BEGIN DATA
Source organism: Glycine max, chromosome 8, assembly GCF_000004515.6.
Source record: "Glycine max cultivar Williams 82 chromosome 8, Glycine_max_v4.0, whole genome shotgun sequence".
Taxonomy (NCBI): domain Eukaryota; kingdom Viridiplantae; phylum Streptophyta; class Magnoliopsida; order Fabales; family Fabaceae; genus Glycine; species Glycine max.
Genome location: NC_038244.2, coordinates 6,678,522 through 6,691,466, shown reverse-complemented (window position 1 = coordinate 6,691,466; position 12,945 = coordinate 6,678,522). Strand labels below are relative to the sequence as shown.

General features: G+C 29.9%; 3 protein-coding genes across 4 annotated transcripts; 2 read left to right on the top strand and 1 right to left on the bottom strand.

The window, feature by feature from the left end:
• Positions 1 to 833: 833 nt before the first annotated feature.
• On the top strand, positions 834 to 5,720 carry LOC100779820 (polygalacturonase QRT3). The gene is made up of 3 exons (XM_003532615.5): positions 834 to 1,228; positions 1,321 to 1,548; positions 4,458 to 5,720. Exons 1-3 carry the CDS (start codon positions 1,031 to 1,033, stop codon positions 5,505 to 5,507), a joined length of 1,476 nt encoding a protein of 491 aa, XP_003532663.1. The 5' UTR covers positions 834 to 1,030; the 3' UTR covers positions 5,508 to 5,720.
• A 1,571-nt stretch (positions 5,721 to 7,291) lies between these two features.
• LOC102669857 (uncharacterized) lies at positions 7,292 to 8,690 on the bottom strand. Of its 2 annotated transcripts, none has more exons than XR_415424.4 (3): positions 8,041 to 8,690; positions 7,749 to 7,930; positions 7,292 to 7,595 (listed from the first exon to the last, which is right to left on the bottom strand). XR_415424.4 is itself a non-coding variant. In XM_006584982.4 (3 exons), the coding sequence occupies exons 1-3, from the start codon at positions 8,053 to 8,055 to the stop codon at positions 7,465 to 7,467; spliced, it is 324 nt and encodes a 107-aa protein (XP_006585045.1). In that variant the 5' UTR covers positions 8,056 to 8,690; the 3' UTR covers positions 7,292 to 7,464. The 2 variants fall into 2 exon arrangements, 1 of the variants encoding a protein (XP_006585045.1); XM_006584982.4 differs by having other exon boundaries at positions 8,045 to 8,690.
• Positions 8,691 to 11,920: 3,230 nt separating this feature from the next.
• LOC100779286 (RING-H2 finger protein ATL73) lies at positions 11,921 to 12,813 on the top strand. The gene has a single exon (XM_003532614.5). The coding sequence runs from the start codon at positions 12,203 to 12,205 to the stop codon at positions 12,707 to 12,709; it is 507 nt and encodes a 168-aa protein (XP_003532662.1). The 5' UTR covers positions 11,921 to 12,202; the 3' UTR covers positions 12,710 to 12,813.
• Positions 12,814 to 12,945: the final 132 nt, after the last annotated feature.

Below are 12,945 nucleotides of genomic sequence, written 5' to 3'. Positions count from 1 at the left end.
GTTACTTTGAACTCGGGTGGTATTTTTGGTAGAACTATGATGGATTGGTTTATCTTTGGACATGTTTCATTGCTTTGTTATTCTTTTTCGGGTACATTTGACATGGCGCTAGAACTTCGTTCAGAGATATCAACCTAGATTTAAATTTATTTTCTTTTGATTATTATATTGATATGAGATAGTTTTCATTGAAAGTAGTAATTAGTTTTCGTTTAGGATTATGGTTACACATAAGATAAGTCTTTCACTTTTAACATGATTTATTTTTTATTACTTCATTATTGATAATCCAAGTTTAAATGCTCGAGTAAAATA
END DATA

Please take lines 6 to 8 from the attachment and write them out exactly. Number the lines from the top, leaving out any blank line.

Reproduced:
The window, feature by feature from the left end:
• Positions 1 to 833: 833 nt before the first annotated feature.
• On the top strand, positions 834 to 5,720 carry LOC100779820 (polygalacturonase QRT3). The gene is made up of 3 exons (XM_003532615.5): positions 834 to 1,228; positions 1,321 to 1,548; positions 4,458 to 5,720. Exons 1-3 carry the CDS (start codon positions 1,031 to 1,033, stop codon positions 5,505 to 5,507), a joined length of 1,476 nt encoding a protein of 491 aa, XP_003532663.1. The 5' UTR covers positions 834 to 1,030; the 3' UTR covers positions 5,508 to 5,720.